Airflow vs MLflow: What are the differences?
Airflow: A platform to programmaticaly author, schedule and monitor data pipelines, by Airbnb. Use Airflow to author workflows as directed acyclic graphs (DAGs) of tasks. The Airflow scheduler executes your tasks on an array of workers while following the specified dependencies. Rich command lines utilities makes performing complex surgeries on DAGs a snap. The rich user interface makes it easy to visualize pipelines running in production, monitor progress and troubleshoot issues when needed; MLflow: An open source machine learning platform. MLflow is an open source platform for managing the end-to-end machine learning lifecycle.
Airflow and MLflow are primarily classified as "Workflow Manager" and "Machine Learning" tools respectively.
Some of the features offered by Airflow are:
- Dynamic: Airflow pipelines are configuration as code (Python), allowing for dynamic pipeline generation. This allows for writting code that instantiate pipelines dynamically.
- Extensible: Easily define your own operators, executors and extend the library so that it fits the level of abstraction that suits your environment.
- Elegant: Airflow pipelines are lean and explicit. Parameterizing your scripts is built in the core of Airflow using powerful Jinja templating engine.
On the other hand, MLflow provides the following key features:
- Track experiments to record and compare parameters and results
- Package ML code in a reusable, reproducible form in order to share with other data scientists or transfer to production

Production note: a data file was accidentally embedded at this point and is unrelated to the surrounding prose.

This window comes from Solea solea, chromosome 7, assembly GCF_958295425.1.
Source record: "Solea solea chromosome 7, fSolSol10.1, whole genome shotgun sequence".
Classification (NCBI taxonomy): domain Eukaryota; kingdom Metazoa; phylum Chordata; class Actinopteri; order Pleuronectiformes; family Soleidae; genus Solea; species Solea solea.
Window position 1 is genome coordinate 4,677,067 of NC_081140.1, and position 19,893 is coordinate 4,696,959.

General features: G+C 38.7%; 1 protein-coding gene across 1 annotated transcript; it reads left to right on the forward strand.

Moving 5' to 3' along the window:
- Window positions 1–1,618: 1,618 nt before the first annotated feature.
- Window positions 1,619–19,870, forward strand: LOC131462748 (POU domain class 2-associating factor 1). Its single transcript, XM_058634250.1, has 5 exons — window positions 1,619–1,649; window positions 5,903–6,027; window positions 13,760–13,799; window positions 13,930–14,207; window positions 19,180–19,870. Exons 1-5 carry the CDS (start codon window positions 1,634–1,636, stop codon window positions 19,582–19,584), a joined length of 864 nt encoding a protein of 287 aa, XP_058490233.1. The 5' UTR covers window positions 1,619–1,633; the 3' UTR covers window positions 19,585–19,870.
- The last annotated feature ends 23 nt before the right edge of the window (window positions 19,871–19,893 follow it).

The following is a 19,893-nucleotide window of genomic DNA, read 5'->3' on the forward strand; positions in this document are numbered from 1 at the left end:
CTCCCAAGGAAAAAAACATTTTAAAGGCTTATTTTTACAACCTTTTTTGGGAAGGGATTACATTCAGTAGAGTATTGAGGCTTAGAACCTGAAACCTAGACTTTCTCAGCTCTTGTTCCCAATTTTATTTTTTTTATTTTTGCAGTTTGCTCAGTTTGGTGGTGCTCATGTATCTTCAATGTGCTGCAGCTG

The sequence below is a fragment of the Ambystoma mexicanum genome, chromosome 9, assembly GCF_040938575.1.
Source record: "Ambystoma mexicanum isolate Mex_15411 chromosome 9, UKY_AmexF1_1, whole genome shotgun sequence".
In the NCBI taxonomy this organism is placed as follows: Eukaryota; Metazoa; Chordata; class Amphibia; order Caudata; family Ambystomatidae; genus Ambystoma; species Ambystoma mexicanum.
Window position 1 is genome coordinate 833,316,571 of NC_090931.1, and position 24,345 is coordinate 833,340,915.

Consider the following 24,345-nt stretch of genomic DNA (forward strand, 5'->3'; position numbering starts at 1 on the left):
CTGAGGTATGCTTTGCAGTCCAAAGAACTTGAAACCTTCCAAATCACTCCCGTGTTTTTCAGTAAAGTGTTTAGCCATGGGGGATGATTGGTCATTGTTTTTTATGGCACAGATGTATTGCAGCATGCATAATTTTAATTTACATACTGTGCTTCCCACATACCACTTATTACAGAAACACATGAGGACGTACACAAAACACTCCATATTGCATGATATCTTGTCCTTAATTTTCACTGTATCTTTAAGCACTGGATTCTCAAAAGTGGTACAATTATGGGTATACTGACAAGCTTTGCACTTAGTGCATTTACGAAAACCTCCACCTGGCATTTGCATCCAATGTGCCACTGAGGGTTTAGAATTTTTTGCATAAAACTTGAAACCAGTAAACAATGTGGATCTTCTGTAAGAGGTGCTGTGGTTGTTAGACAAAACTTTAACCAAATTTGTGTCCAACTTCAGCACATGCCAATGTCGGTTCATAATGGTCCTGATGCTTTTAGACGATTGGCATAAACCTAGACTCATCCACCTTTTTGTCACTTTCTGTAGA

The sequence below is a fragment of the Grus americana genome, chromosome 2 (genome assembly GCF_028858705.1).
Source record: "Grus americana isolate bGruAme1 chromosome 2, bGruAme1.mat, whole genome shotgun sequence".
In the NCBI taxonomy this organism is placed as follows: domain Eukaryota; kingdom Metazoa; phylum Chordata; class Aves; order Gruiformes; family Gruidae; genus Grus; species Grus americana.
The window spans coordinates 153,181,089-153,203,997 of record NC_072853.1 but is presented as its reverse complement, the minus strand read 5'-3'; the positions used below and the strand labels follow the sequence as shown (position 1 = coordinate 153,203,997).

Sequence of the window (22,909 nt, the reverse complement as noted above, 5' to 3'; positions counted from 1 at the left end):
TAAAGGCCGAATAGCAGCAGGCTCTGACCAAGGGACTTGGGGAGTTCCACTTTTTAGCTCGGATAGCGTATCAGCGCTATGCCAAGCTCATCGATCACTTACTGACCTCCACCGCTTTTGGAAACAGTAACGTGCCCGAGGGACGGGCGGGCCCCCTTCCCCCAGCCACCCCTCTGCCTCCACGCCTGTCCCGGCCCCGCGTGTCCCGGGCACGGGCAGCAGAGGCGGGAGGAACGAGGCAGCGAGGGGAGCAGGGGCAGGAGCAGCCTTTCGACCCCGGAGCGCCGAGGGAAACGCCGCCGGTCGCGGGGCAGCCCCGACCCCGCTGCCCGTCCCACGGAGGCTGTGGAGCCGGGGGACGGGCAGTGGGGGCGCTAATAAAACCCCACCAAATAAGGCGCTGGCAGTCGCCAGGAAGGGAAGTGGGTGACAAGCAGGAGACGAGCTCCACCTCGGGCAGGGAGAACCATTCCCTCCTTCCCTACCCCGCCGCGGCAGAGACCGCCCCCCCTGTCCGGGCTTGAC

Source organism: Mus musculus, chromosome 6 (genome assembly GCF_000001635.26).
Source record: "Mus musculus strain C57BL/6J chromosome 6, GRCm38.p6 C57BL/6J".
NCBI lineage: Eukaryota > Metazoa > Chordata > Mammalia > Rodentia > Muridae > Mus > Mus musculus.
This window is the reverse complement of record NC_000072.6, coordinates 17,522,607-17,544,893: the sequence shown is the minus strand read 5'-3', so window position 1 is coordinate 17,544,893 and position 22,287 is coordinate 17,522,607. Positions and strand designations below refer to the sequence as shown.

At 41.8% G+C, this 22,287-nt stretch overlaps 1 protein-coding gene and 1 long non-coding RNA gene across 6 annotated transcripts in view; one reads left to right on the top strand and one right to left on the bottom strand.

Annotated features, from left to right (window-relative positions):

- Manage and deploy models from a variety of ML libraries to a variety of model serving and inference platforms
Airflow and MLflow are both open source tools. It seems that Airflow with 13.3K GitHub stars and 4.91K forks on GitHub has more adoption than MLflow with 30 GitHub stars and 13 GitHub forks.
I am so confused. I need a tool that will allow me to go to about 10 different URLs to get a list of objects. Those object lists will be hundreds or thousands in length. I then need to get detailed data lists about each object. Those detailed data lists can have hundreds of elements that could be map/reduced somehow. My batch process dies sometimes halfway through which means hours of processing gone, i.e. time wasted. I need something like a directed graph that will keep results of successful data collection and allow me either pragmatically or manually to retry the failed ones some way (0 - forever) times. I want it to then process all the ones that have succeeded or been effectively ignored and load the data store with the aggregation of some couple thousand data-points. I know hitting this many endpoints is not a good practice but I can't put collectors on all the endpoints or anything like that. It is pretty much the only way to get the data.
For a non-streaming approach:
You could consider using more checkpoints throughout your spark jobs. Furthermore, you could consider separating your workload into multiple jobs with an intermittent data store (suggesting cassandra or you may choose based on your choice and availability) to store results , perform aggregations and store results of those.
Spark Job 1 - Fetch Data From 10 URLs and store data and metadata in a data store (cassandra) Spark Job 2..n - Check data store for unprocessed items and continue the aggregation
Alternatively for a streaming approach: Treating your data as stream might be useful also. Spark Streaming allows you to utilize a checkpoint interval - https://spark.apache.org/docs/latest/streaming-programming-guide.html#checkpointing